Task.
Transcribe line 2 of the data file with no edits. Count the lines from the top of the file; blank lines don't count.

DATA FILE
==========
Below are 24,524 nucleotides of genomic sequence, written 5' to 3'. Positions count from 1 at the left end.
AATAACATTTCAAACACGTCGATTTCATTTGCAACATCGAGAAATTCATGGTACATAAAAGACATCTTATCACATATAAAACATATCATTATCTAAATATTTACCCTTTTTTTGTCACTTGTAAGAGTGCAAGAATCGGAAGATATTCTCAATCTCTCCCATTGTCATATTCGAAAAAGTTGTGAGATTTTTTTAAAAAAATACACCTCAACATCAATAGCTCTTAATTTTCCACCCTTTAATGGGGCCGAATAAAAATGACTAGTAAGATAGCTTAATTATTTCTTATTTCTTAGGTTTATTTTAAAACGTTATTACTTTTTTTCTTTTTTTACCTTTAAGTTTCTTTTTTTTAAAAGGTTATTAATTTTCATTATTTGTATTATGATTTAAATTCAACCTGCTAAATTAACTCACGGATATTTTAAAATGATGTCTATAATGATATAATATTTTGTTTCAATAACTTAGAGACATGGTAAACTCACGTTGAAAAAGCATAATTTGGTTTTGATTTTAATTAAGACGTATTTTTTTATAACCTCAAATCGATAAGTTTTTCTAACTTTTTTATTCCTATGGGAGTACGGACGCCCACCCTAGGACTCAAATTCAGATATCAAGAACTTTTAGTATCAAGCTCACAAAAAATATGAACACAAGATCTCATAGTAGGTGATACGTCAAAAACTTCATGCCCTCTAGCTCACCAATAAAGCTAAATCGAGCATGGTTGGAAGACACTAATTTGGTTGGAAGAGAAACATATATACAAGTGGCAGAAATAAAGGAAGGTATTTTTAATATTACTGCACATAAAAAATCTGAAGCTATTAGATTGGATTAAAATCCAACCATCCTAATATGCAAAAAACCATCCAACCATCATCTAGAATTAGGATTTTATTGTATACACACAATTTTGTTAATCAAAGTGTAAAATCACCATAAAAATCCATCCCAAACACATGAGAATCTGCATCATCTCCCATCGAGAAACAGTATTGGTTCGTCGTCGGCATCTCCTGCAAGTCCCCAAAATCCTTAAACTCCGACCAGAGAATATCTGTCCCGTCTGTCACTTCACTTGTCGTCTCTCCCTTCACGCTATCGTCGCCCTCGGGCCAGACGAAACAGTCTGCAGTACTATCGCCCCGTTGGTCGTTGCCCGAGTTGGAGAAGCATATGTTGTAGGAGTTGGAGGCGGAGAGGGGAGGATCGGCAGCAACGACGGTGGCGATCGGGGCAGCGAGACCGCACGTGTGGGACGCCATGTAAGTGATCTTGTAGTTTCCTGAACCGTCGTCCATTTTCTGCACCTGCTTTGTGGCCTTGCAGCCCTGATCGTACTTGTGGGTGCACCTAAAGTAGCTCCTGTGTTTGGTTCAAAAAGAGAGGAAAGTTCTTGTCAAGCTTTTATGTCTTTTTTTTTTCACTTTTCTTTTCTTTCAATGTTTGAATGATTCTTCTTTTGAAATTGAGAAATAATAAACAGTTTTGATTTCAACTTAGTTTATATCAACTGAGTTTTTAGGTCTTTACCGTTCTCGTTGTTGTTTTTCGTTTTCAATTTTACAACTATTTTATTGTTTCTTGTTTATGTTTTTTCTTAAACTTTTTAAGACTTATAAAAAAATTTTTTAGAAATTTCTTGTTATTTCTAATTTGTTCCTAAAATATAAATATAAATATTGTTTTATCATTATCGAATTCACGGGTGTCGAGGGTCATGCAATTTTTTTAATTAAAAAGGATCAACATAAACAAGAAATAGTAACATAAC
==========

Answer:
AATAACATTTCAAACACGTCGATTTCATTTGCAACATCGAGAAATTCATGGTACATAAAAGACATCTTATCACATATAAAACATATCATTATCTAAATATTTACCCTTTTTTTGTCACTTGTAAGAGTGCAAGAATCGGAAGATATTCTCAATCTCTCCCATTGTCATATTCGAAAAAGTTGTGAGATTTTTTTAAAAAAATACACCTCAACATCAATAGCTCTTAATTTTCCACCCTTTAATGGGGCCGAATAAAAATGACTAGTAAGATAGCTTAATTATTTCTTATTTCTTAGGTTTATTTTAAAACGTTATTACTTTTTTTCTTTTTTTACCTTTAAGTTTCTTTTTTTTAAAAGGTTATTAATTTTCATTATTTGTATTATGATTTAAATTCAACCTGCTAAATTAACTCACGGATATTTTAAAATGATGTCTATAATGATATAATATTTTGTTTCAATAACTTAGAGACATGGTAAACTCACGTTGAAAAAGCATAATTTGGTTTTGATTTTAATTAAGACGTATTTTTTTATAACCTCAAATCGATAAGTTTTTCTAACTTTTTTATTCCTATGGGAGTACGGACGCCCACCCTAGGACTCAAATTCAGATATCAAGAACTTTTAGTATCAAGCTCACAAAAAATATGAACACAAGATCTCATAGTAGGTGATACGTCAAAAACTTCATGCCCTCTAGCTCACCAATAAAGCTAAATCGAGCATGGTTGGAAGACACTAATTTGGTTGGAAGAGAAACATATATACAAGTGGCAGAAATAAAGGAAGGTATTTTTAATATTACTGCACATAAAAAATCTGAAGCTATTAGATTGGATTAAAATCCAACCATCCTAATATGCAAAAAACCATCCAACCATCATCTAGAATTAGGATTTTATTGTATACACACAATTTTGTTAATCAAAGTGTAAAATCACCATAAAAATCCATCCCAAACACATGAGAATCTGCATCATCTCCCATCGAGAAACAGTATTGGTTCGTCGTCGGCATCTCCTGCAAGTCCCCAAAATCCTTAAACTCCGACCAGAGAATATCTGTCCCGTCTGTCACTTCACTTGTCGTCTCTCCCTTCACGCTATCGTCGCCCTCGGGCCAGACGAAACAGTCTGCAGTACTATCGCCCCGTTGGTCGTTGCCCGAGTTGGAGAAGCATATGTTGTAGGAGTTGGAGGCGGAGAGGGGAGGATCGGCAGCAACGACGGTGGCGATCGGGGCAGCGAGACCGCACGTGTGGGACGCCATGTAAGTGATCTTGTAGTTTCCTGAACCGTCGTCCATTTTCTGCACCTGCTTTGTGGCCTTGCAGCCCTGATCGTACTTGTGGGTGCACCTAAAGTAGCTCCTGTGTTTGGTTCAAAAAGAGAGGAAAGTTCTTGTCAAGCTTTTATGTCTTTTTTTTTTCACTTTTCTTTTCTTTCAATGTTTGAATGATTCTTCTTTTGAAATTGAGAAATAATAAACAGTTTTGATTTCAACTTAGTTTATATCAACTGAGTTTTTAGGTCTTTACCGTTCTCGTTGTTGTTTTTCGTTTTCAATTTTACAACTATTTTATTGTTTCTTGTTTATGTTTTTTCTTAAACTTTTTAAGACTTATAAAAAAATTTTTTAGAAATTTCTTGTTATTTCTAATTTGTTCCTAAAATATAAATATAAATATTGTTTTATCATTATCGAATTCACGGGTGTCGAGGGTCATGCAATTTTTTTAATTAAAAAGGATCAACATAAACAAGAAATAGTAACATAAC